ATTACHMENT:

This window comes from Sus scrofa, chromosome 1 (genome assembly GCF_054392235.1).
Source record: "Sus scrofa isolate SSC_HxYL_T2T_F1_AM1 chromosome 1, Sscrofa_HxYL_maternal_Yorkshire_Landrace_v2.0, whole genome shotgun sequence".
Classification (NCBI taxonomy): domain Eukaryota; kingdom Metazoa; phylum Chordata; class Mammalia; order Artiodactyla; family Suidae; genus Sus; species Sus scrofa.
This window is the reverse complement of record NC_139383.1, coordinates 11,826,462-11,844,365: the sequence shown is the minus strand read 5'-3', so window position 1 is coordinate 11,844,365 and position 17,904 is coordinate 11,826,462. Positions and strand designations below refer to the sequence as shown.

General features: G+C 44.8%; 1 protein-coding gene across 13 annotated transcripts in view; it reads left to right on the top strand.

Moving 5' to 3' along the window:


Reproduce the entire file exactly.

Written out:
This window comes from Sus scrofa, chromosome 1 (genome assembly GCF_054392235.1).
Source record: "Sus scrofa isolate SSC_HxYL_T2T_F1_AM1 chromosome 1, Sscrofa_HxYL_maternal_Yorkshire_Landrace_v2.0, whole genome shotgun sequence".
Classification (NCBI taxonomy): domain Eukaryota; kingdom Metazoa; phylum Chordata; class Mammalia; order Artiodactyla; family Suidae; genus Sus; species Sus scrofa.
This window is the reverse complement of record NC_139383.1, coordinates 11,826,462-11,844,365: the sequence shown is the minus strand read 5'-3', so window position 1 is coordinate 11,844,365 and position 17,904 is coordinate 11,826,462. Positions and strand designations below refer to the sequence as shown.

General features: G+C 44.8%; 1 protein-coding gene across 13 annotated transcripts in view; it reads left to right on the top strand.

Moving 5' to 3' along the window: